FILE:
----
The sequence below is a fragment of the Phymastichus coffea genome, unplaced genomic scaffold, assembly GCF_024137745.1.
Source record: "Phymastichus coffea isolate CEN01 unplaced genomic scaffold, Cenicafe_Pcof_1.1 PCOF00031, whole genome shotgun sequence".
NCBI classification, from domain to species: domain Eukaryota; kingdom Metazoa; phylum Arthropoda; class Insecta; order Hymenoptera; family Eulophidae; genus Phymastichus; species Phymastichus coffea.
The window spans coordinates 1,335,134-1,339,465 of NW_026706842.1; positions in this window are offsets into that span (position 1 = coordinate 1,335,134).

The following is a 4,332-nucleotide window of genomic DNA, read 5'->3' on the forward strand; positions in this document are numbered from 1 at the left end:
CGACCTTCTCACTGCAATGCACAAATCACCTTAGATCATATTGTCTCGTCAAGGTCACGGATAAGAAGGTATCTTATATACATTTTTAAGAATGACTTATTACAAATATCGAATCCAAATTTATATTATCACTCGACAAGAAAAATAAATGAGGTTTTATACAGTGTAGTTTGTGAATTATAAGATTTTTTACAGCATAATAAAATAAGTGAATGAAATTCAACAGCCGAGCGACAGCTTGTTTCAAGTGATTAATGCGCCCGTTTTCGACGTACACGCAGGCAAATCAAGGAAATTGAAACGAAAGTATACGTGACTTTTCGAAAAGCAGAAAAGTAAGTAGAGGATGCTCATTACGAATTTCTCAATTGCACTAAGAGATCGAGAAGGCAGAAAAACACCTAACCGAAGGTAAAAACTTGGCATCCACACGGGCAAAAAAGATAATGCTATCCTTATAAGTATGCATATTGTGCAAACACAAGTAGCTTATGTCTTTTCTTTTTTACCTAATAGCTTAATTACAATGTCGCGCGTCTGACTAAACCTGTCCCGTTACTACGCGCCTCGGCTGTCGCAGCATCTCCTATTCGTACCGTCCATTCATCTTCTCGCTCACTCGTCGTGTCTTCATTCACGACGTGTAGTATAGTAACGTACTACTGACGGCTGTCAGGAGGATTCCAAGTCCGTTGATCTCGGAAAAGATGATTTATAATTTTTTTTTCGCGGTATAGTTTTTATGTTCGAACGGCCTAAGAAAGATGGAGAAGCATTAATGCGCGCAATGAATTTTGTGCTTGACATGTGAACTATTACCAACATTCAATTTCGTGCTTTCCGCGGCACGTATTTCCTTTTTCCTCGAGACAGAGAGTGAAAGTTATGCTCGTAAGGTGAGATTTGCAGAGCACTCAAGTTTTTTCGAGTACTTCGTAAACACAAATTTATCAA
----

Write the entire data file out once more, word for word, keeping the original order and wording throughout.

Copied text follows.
The sequence below is a fragment of the Phymastichus coffea genome, unplaced genomic scaffold, assembly GCF_024137745.1.
Source record: "Phymastichus coffea isolate CEN01 unplaced genomic scaffold, Cenicafe_Pcof_1.1 PCOF00031, whole genome shotgun sequence".
NCBI classification, from domain to species: domain Eukaryota; kingdom Metazoa; phylum Arthropoda; class Insecta; order Hymenoptera; family Eulophidae; genus Phymastichus; species Phymastichus coffea.
The window spans coordinates 1,335,134-1,339,465 of NW_026706842.1; positions in this window are offsets into that span (position 1 = coordinate 1,335,134).

The following is a 4,332-nucleotide window of genomic DNA, read 5'->3' on the forward strand; positions in this document are numbered from 1 at the left end:
CGACCTTCTCACTGCAATGCACAAATCACCTTAGATCATATTGTCTCGTCAAGGTCACGGATAAGAAGGTATCTTATATACATTTTTAAGAATGACTTATTACAAATATCGAATCCAAATTTATATTATCACTCGACAAGAAAAATAAATGAGGTTTTATACAGTGTAGTTTGTGAATTATAAGATTTTTTACAGCATAATAAAATAAGTGAATGAAATTCAACAGCCGAGCGACAGCTTGTTTCAAGTGATTAATGCGCCCGTTTTCGACGTACACGCAGGCAAATCAAGGAAATTGAAACGAAAGTATACGTGACTTTTCGAAAAGCAGAAAAGTAAGTAGAGGATGCTCATTACGAATTTCTCAATTGCACTAAGAGATCGAGAAGGCAGAAAAACACCTAACCGAAGGTAAAAACTTGGCATCCACACGGGCAAAAAAGATAATGCTATCCTTATAAGTATGCATATTGTGCAAACACAAGTAGCTTATGTCTTTTCTTTTTTACCTAATAGCTTAATTACAATGTCGCGCGTCTGACTAAACCTGTCCCGTTACTACGCGCCTCGGCTGTCGCAGCATCTCCTATTCGTACCGTCCATTCATCTTCTCGCTCACTCGTCGTGTCTTCATTCACGACGTGTAGTATAGTAACGTACTACTGACGGCTGTCAGGAGGATTCCAAGTCCGTTGATCTCGGAAAAGATGATTTATAATTTTTTTTTCGCGGTATAGTTTTTATGTTCGAACGGCCTAAGAAAGATGGAGAAGCATTAATGCGCGCAATGAATTTTGTGCTTGACATGTGAACTATTACCAACATTCAATTTCGTGCTTTCCGCGGCACGTATTTCCTTTTTCCTCGAGACAGAGAGTGAAAGTTATGCTCGTAAGGTGAGATTTGCAGAGCACTCAAGTTTTTTCGAGTACTTCGTAAACACAAATTTATCAA